- Coordinating work in a service environment
Professional Boundaries and Ethical Conduct
Maintaining confidentiality, appropriate relationships at work
- Managing legal and ethical compliance
-Recognising and responding to suspected abuse
Continuous Professional Development
Engaging in ongoing training, adapting to new care methods
- Contributing to ongoing skills development using a strengths-based approach

Good aged care workers not only learn the skills from their training, but apply them too. Doing that consistently takes time, practice and a great circle of colleagues and mentors around you.


3. They have the right personal characteristics

When employers are looking for people to hire in aged care, they're looking for people that have the right characteristics. 

But what are they? And what does that really even mean?

Well, personal characteristics are just ways of describing the traits that make up and reflect who you are. Maybe you're outgoing and talk alot. Maybe you're an honest person. Or you're enthusiastic and love to get the job done. 

At St Vincent's, getting the right people with the right characteristics is key, because as we like to say:

"What's on your resume is important, but what's in your heart matters more."

You can be the best trained. The smartest. The most well-spoken. But if you don't care about the people you're supporting, or if you're not passionate about your role in their lives, you're not going to go well in aged care.


The main 3 characteristics of top caregivers

1. Empathy

Empathy is the ability to understand and share the feelings of another person. It's really important in life, but particularly in aged care.

What does it mean to have empathy?

  • An empathetic person will listen more than they speak,
  • They are nonjudgmental,
  • They identify how other people are feeling by being present in the moment,
  • They tend to acknowledge other people's feelings before their own,
  • And they ask meaningful questions.


aged care worker with resident in garden at st vincent's carseldine

Being an empathetic person can be a lot of work. But master it, and you'll not only be a great aged care worker, but a great person too! 📷 St Vincent's Care Carseldine


2. Patience

Patience is the ability to keep calm and not get annoyed when things feel slow or delayed. A must have when working in aged care with older people.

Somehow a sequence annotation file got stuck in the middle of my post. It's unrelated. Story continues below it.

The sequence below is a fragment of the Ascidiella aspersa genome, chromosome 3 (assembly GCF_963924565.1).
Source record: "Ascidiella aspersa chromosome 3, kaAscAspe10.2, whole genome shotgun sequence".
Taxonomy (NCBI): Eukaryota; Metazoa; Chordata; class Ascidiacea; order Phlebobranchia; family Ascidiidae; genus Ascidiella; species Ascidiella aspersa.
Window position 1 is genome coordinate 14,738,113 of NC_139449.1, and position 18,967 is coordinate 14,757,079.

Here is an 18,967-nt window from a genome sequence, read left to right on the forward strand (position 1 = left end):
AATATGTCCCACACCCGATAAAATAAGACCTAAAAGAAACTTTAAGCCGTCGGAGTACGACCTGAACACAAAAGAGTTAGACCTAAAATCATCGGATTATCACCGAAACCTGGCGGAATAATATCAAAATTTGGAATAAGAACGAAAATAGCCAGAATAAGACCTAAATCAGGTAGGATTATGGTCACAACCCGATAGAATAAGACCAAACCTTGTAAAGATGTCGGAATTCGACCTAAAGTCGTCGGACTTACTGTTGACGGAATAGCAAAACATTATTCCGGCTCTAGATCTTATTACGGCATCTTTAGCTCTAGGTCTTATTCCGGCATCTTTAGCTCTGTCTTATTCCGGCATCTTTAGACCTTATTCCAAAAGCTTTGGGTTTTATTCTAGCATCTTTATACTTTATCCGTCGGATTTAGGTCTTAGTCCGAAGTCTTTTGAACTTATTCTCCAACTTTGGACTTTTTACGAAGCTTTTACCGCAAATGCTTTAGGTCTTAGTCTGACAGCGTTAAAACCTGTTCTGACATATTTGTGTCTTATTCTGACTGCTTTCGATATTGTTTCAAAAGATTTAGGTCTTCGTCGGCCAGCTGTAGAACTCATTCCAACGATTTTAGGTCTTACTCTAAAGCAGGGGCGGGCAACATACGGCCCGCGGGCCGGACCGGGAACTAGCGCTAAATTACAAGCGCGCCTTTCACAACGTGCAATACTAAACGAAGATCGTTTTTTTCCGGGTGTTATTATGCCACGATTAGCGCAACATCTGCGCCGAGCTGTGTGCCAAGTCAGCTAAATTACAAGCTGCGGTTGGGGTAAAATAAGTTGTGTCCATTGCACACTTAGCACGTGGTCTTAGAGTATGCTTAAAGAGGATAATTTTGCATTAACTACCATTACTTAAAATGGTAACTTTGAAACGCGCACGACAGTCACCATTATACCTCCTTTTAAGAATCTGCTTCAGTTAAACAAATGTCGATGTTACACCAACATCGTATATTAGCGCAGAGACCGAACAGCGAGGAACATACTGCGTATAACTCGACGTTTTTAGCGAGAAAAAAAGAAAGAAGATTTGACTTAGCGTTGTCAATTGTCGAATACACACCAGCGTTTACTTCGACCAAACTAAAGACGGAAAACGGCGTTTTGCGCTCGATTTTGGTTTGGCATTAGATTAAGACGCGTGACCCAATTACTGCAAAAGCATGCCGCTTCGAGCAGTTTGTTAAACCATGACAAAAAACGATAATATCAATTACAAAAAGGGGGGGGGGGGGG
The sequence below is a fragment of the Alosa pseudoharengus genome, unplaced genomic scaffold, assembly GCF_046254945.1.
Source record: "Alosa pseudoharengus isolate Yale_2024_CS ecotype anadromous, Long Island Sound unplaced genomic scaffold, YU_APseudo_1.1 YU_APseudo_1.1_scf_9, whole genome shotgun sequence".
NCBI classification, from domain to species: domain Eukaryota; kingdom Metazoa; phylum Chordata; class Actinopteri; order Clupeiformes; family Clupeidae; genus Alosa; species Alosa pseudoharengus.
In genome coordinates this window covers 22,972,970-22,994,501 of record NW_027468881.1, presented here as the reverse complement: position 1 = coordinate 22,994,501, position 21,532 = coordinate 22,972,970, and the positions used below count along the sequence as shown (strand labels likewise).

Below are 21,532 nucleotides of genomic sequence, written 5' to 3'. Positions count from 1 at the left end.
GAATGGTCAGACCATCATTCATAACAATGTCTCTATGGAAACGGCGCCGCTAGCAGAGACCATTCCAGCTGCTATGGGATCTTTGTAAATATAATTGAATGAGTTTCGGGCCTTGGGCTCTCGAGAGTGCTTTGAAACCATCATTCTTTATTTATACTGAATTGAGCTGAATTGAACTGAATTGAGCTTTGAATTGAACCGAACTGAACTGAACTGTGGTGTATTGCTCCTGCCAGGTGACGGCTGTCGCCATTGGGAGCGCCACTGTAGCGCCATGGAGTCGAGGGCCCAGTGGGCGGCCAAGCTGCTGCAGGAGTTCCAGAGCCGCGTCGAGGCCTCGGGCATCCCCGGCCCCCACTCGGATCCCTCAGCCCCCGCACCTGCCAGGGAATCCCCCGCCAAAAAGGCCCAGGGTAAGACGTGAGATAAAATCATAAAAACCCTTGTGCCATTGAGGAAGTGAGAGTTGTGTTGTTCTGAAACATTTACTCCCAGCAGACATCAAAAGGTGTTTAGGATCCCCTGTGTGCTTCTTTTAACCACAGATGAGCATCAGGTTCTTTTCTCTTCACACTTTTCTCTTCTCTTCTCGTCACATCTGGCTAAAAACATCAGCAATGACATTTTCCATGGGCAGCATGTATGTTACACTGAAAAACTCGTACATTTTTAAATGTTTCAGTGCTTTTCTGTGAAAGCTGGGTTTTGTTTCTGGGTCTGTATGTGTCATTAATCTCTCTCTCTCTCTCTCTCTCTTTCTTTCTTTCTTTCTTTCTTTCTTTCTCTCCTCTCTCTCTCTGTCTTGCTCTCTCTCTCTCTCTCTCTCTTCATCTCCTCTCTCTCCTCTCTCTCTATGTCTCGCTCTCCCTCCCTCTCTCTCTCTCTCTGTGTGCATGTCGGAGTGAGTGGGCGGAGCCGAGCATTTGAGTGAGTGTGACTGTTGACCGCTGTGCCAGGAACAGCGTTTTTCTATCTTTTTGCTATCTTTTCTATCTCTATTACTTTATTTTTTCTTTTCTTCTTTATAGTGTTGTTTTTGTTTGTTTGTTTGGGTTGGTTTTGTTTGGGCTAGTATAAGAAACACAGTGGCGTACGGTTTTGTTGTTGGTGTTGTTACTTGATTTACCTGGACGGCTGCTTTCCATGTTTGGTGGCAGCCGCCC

Older people can be slower because of physical issues like joint stiffness, arthritis and weaker muscles. They can also be slower because of mental issues like dementia and our brains naturally slowing down as we age.

What does it mean to have patience?

  • A patient person often practices deliberate thoughtfulness, considering the consequences of actions before making decisions,
  • They are usually resilient, able to face setbacks or obstacles with a steady resolve without succumbing to despair or frustration,
  • When they engage in conversation, they do so in a measured and thoughtful manner, often pausing to think before they speak,
  • And tend to avoid interrupting others and are more inclined to engage in discussions where everyone has a chance to contribute.


3. Compassion

Compassion is a strong feeling of sympathy for people going through a hard time and a desire to help them.

In aged care, there's a lot of joy, but there's a lot of hardship and pain too. Whether it's the loss of mobility or the loss of moving out of their own home, or it's the loss of life for families, the ability to acknowledge the pain oand willingness to help is essential.

Because of that, aged care needs compassionate people!

 

What does it mean to have compassion?

  • Compassionate peopleoften look beyond themselves, focusing on the needs and well-being of others
  • They believe that they have a role in making the world a better place.
  • They often share personal experiences of vulnerability, which helps to build deep connections with other people
  • Similar to people who are empathetic, compassionate people listen with full attention, making the other person feel valued without jumping to conclusions or judging them


The bottom line for personal characteristics of aged care workers

There's no perfect combination of traits that make a great aged care worker. 

But what we know at St Vincent's is that if you love helping people and love to feel the rewards of that, you're probably on the right track for working in aged care.


Parting Thoughts

A great aged care worker stands out not just for the skills they possess, but for the way they communicate and the qualities they have as a person. 

By leaning into who you are as a person and your passion for helping others, you'll set yourself apart as an outstanding candidate for working in aged care.

Want to get started in your career with St Vincent's? Check out our careers page for more info.